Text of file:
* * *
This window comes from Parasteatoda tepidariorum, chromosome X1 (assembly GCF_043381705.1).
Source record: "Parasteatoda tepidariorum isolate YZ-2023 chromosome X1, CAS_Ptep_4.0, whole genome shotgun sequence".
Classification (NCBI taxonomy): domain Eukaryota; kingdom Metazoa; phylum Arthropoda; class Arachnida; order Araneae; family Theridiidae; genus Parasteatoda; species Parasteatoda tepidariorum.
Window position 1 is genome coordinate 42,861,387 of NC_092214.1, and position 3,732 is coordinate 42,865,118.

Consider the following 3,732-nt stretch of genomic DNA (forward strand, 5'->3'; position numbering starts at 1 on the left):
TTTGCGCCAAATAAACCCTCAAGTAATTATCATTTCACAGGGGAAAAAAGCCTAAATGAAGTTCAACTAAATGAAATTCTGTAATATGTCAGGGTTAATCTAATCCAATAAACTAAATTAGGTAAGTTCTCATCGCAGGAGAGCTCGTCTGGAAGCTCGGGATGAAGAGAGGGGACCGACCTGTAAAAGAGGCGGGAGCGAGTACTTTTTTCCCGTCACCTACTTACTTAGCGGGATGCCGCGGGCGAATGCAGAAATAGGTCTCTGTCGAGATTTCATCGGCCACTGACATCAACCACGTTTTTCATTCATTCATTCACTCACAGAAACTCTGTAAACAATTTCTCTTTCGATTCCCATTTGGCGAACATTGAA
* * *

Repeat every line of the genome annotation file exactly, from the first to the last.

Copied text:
This window comes from Parasteatoda tepidariorum, chromosome X1 (assembly GCF_043381705.1).
Source record: "Parasteatoda tepidariorum isolate YZ-2023 chromosome X1, CAS_Ptep_4.0, whole genome shotgun sequence".
Classification (NCBI taxonomy): domain Eukaryota; kingdom Metazoa; phylum Arthropoda; class Arachnida; order Araneae; family Theridiidae; genus Parasteatoda; species Parasteatoda tepidariorum.
Window position 1 is genome coordinate 42,861,387 of NC_092214.1, and position 3,732 is coordinate 42,865,118.

Consider the following 3,732-nt stretch of genomic DNA (forward strand, 5'->3'; position numbering starts at 1 on the left):
TTTGCGCCAAATAAACCCTCAAGTAATTATCATTTCACAGGGGAAAAAAGCCTAAATGAAGTTCAACTAAATGAAATTCTGTAATATGTCAGGGTTAATCTAATCCAATAAACTAAATTAGGTAAGTTCTCATCGCAGGAGAGCTCGTCTGGAAGCTCGGGATGAAGAGAGGGGACCGACCTGTAAAAGAGGCGGGAGCGAGTACTTTTTTCCCGTCACCTACTTACTTAGCGGGATGCCGCGGGCGAATGCAGAAATAGGTCTCTGTCGAGATTTCATCGGCCACTGACATCAACCACGTTTTTCATTCATTCATTCACTCACAGAAACTCTGTAAACAATTTCTCTTTCGATTCCCATTTGGCGAACATTGAA